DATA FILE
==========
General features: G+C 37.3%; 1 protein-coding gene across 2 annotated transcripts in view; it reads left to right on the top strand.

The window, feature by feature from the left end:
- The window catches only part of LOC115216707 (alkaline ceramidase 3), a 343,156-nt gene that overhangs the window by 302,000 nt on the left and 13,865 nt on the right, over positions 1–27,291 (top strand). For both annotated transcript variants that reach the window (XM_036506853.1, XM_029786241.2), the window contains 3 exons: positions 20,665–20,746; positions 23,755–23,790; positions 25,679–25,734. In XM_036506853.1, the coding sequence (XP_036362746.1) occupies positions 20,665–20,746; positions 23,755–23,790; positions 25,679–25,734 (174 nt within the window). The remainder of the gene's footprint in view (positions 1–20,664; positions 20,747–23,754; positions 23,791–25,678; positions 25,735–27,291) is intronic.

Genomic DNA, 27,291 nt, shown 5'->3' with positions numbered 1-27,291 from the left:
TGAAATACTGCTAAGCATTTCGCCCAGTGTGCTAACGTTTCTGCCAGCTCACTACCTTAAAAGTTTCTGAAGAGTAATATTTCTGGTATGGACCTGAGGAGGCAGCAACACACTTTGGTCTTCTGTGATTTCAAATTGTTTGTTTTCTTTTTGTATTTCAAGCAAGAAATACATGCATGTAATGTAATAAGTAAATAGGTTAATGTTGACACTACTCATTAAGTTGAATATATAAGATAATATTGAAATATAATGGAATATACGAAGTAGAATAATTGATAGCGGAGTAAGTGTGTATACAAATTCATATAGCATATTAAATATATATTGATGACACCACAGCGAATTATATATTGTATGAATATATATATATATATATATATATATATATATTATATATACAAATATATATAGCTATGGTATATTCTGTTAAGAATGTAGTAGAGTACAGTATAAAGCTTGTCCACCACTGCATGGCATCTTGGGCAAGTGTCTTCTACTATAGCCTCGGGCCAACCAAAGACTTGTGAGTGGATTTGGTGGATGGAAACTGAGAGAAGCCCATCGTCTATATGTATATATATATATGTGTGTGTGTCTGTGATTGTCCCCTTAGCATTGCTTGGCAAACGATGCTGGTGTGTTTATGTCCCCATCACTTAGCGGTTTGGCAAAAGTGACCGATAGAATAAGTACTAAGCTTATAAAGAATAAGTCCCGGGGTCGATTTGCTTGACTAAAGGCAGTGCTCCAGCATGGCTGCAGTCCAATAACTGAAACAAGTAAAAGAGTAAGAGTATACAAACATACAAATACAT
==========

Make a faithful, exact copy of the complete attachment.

General features: G+C 37.3%; 1 protein-coding gene across 2 annotated transcripts in view; it reads left to right on the top strand.

The window, feature by feature from the left end:
- The window catches only part of LOC115216707 (alkaline ceramidase 3), a 343,156-nt gene that overhangs the window by 302,000 nt on the left and 13,865 nt on the right, over positions 1–27,291 (top strand). For both annotated transcript variants that reach the window (XM_036506853.1, XM_029786241.2), the window contains 3 exons: positions 20,665–20,746; positions 23,755–23,790; positions 25,679–25,734. In XM_036506853.1, the coding sequence (XP_036362746.1) occupies positions 20,665–20,746; positions 23,755–23,790; positions 25,679–25,734 (174 nt within the window). The remainder of the gene's footprint in view (positions 1–20,664; positions 20,747–23,754; positions 23,791–25,678; positions 25,735–27,291) is intronic.

Genomic DNA, 27,291 nt, shown 5'->3' with positions numbered 1-27,291 from the left:
TGAAATACTGCTAAGCATTTCGCCCAGTGTGCTAACGTTTCTGCCAGCTCACTACCTTAAAAGTTTCTGAAGAGTAATATTTCTGGTATGGACCTGAGGAGGCAGCAACACACTTTGGTCTTCTGTGATTTCAAATTGTTTGTTTTCTTTTTGTATTTCAAGCAAGAAATACATGCATGTAATGTAATAAGTAAATAGGTTAATGTTGACACTACTCATTAAGTTGAATATATAAGATAATATTGAAATATAATGGAATATACGAAGTAGAATAATTGATAGCGGAGTAAGTGTGTATACAAATTCATATAGCATATTAAATATATATTGATGACACCACAGCGAATTATATATTGTATGAATATATATATATATATATATATATATATATATTATATATACAAATATATATAGCTATGGTATATTCTGTTAAGAATGTAGTAGAGTACAGTATAAAGCTTGTCCACCACTGCATGGCATCTTGGGCAAGTGTCTTCTACTATAGCCTCGGGCCAACCAAAGACTTGTGAGTGGATTTGGTGGATGGAAACTGAGAGAAGCCCATCGTCTATATGTATATATATATATGTGTGTGTGTCTGTGATTGTCCCCTTAGCATTGCTTGGCAAACGATGCTGGTGTGTTTATGTCCCCATCACTTAGCGGTTTGGCAAAAGTGACCGATAGAATAAGTACTAAGCTTATAAAGAATAAGTCCCGGGGTCGATTTGCTTGACTAAAGGCAGTGCTCCAGCATGGCTGCAGTCCAATAACTGAAACAAGTAAAAGAGTAAGAGTATACAAACATACAAATACAT